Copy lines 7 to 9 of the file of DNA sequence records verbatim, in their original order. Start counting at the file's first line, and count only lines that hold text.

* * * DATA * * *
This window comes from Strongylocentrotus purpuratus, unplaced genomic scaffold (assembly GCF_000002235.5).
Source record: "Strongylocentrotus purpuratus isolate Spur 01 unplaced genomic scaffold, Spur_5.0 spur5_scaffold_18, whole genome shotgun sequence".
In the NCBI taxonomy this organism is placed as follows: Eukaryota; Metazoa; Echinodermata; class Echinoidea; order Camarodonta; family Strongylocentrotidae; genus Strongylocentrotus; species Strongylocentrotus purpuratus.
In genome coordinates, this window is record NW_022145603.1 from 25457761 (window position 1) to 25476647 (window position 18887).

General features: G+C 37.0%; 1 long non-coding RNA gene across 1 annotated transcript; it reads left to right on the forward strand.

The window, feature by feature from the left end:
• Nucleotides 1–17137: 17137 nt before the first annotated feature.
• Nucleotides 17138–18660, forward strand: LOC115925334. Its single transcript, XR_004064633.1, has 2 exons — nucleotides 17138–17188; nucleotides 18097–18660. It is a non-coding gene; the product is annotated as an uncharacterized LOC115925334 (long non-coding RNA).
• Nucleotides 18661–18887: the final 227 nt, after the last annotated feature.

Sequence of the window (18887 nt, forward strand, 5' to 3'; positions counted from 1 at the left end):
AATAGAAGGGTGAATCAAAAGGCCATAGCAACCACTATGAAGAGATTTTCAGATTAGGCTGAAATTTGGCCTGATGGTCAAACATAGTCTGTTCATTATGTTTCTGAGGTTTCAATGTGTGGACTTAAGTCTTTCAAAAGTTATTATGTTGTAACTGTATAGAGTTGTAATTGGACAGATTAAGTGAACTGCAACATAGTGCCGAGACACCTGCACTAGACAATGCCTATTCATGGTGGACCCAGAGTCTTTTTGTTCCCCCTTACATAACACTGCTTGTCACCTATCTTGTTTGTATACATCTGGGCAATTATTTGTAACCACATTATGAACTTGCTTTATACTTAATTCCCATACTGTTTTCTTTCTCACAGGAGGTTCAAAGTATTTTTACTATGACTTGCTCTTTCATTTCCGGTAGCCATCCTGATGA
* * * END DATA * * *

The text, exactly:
• Nucleotides 1–17137: 17137 nt before the first annotated feature.
• Nucleotides 17138–18660, forward strand: LOC115925334. Its single transcript, XR_004064633.1, has 2 exons — nucleotides 17138–17188; nucleotides 18097–18660. It is a non-coding gene; the product is annotated as an uncharacterized LOC115925334 (long non-coding RNA).
• Nucleotides 18661–18887: the final 227 nt, after the last annotated feature.